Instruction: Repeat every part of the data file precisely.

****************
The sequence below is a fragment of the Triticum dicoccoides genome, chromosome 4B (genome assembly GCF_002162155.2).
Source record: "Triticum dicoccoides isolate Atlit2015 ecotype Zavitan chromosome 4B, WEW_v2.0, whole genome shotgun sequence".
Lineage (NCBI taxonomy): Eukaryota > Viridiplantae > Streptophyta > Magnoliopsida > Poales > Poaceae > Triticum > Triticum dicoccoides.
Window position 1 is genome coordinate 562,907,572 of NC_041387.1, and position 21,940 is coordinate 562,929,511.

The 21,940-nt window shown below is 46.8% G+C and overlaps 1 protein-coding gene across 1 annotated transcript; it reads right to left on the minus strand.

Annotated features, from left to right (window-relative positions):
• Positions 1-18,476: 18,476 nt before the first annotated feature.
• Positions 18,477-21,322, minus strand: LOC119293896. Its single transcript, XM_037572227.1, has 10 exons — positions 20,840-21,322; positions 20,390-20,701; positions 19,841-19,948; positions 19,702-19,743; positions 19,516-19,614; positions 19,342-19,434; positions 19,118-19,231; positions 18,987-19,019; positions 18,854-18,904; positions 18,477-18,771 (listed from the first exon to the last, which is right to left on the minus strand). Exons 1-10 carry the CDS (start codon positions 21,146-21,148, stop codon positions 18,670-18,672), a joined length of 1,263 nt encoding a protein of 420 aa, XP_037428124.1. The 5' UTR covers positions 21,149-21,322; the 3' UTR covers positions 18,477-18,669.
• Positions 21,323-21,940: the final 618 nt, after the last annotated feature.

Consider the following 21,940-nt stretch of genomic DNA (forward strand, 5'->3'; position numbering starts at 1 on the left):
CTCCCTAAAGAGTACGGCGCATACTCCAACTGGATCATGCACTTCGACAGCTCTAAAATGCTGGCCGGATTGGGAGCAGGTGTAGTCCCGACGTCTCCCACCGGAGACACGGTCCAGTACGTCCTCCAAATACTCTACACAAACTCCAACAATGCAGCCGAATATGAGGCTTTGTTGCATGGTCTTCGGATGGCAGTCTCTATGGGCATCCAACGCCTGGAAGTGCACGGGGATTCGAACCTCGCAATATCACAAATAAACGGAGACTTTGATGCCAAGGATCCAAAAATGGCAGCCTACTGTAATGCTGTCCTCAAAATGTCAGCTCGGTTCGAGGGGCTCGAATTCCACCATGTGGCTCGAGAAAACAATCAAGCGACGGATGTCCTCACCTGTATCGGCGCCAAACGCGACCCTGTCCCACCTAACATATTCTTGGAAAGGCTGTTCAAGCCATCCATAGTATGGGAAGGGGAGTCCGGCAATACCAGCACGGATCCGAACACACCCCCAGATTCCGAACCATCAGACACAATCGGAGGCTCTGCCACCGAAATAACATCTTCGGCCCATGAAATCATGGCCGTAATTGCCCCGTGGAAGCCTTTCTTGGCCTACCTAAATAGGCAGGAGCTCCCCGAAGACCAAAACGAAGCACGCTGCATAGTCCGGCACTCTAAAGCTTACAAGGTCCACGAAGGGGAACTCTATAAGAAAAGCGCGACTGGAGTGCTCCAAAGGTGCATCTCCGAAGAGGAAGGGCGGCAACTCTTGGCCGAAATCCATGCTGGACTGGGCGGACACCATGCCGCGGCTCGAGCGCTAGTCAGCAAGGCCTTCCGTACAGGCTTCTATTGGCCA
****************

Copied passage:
The sequence below is a fragment of the Triticum dicoccoides genome, chromosome 4B (genome assembly GCF_002162155.2).
Source record: "Triticum dicoccoides isolate Atlit2015 ecotype Zavitan chromosome 4B, WEW_v2.0, whole genome shotgun sequence".
Lineage (NCBI taxonomy): Eukaryota > Viridiplantae > Streptophyta > Magnoliopsida > Poales > Poaceae > Triticum > Triticum dicoccoides.
Window position 1 is genome coordinate 562,907,572 of NC_041387.1, and position 21,940 is coordinate 562,929,511.

The 21,940-nt window shown below is 46.8% G+C and overlaps 1 protein-coding gene across 1 annotated transcript; it reads right to left on the minus strand.

Annotated features, from left to right (window-relative positions):
• Positions 1-18,476: 18,476 nt before the first annotated feature.
• Positions 18,477-21,322, minus strand: LOC119293896. Its single transcript, XM_037572227.1, has 10 exons — positions 20,840-21,322; positions 20,390-20,701; positions 19,841-19,948; positions 19,702-19,743; positions 19,516-19,614; positions 19,342-19,434; positions 19,118-19,231; positions 18,987-19,019; positions 18,854-18,904; positions 18,477-18,771 (listed from the first exon to the last, which is right to left on the minus strand). Exons 1-10 carry the CDS (start codon positions 21,146-21,148, stop codon positions 18,670-18,672), a joined length of 1,263 nt encoding a protein of 420 aa, XP_037428124.1. The 5' UTR covers positions 21,149-21,322; the 3' UTR covers positions 18,477-18,669.
• Positions 21,323-21,940: the final 618 nt, after the last annotated feature.

Consider the following 21,940-nt stretch of genomic DNA (forward strand, 5'->3'; position numbering starts at 1 on the left):
CTCCCTAAAGAGTACGGCGCATACTCCAACTGGATCATGCACTTCGACAGCTCTAAAATGCTGGCCGGATTGGGAGCAGGTGTAGTCCCGACGTCTCCCACCGGAGACACGGTCCAGTACGTCCTCCAAATACTCTACACAAACTCCAACAATGCAGCCGAATATGAGGCTTTGTTGCATGGTCTTCGGATGGCAGTCTCTATGGGCATCCAACGCCTGGAAGTGCACGGGGATTCGAACCTCGCAATATCACAAATAAACGGAGACTTTGATGCCAAGGATCCAAAAATGGCAGCCTACTGTAATGCTGTCCTCAAAATGTCAGCTCGGTTCGAGGGGCTCGAATTCCACCATGTGGCTCGAGAAAACAATCAAGCGACGGATGTCCTCACCTGTATCGGCGCCAAACGCGACCCTGTCCCACCTAACATATTCTTGGAAAGGCTGTTCAAGCCATCCATAGTATGGGAAGGGGAGTCCGGCAATACCAGCACGGATCCGAACACACCCCCAGATTCCGAACCATCAGACACAATCGGAGGCTCTGCCACCGAAATAACATCTTCGGCCCATGAAATCATGGCCGTAATTGCCCCGTGGAAGCCTTTCTTGGCCTACCTAAATAGGCAGGAGCTCCCCGAAGACCAAAACGAAGCACGCTGCATAGTCCGGCACTCTAAAGCTTACAAGGTCCACGAAGGGGAACTCTATAAGAAAAGCGCGACTGGAGTGCTCCAAAGGTGCATCTCCGAAGAGGAAGGGCGGCAACTCTTGGCCGAAATCCATGCTGGACTGGGCGGACACCATGCCGCGGCTCGAGCGCTAGTCAGCAAGGCCTTCCGTACAGGCTTCTATTGGCCA